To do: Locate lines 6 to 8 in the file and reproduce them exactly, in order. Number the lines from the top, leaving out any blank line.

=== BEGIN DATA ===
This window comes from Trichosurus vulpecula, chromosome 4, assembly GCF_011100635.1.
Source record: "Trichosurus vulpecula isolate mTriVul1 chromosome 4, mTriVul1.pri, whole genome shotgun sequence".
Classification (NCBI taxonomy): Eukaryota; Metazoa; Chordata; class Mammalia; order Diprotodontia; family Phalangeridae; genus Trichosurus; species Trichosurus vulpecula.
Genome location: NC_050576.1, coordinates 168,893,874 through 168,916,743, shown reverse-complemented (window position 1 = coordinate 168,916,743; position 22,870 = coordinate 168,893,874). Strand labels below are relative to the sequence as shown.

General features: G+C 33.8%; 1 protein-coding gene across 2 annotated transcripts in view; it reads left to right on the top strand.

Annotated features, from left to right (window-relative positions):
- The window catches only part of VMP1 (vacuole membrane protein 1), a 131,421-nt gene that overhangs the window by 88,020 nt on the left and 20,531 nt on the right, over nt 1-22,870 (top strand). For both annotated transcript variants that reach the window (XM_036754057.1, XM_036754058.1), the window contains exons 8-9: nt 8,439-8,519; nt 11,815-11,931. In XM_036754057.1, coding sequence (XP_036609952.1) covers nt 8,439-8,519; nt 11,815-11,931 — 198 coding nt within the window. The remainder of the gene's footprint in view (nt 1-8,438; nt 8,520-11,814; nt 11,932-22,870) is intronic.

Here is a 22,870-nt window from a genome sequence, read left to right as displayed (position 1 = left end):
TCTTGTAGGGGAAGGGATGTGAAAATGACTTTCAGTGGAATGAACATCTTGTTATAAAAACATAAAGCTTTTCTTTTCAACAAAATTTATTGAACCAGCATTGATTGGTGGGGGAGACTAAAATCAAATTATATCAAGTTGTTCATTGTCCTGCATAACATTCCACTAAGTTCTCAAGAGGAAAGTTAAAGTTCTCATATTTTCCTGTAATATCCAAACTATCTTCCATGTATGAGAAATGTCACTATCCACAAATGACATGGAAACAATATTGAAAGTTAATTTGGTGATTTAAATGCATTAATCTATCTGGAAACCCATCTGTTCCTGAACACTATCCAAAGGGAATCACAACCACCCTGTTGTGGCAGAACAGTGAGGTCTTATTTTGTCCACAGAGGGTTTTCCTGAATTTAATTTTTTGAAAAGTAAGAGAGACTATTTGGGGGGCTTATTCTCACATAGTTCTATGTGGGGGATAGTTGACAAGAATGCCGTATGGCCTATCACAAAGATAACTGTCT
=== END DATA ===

Annotated features, from left to right (window-relative positions):
- The window catches only part of VMP1 (vacuole membrane protein 1), a 131,421-nt gene that overhangs the window by 88,020 nt on the left and 20,531 nt on the right, over nt 1-22,870 (top strand). For both annotated transcript variants that reach the window (XM_036754057.1, XM_036754058.1), the window contains exons 8-9: nt 8,439-8,519; nt 11,815-11,931. In XM_036754057.1, coding sequence (XP_036609952.1) covers nt 8,439-8,519; nt 11,815-11,931 — 198 coding nt within the window. The remainder of the gene's footprint in view (nt 1-8,438; nt 8,520-11,814; nt 11,932-22,870) is intronic.

Here is a 22,870-nt window from a genome sequence, read left to right as displayed (position 1 = left end):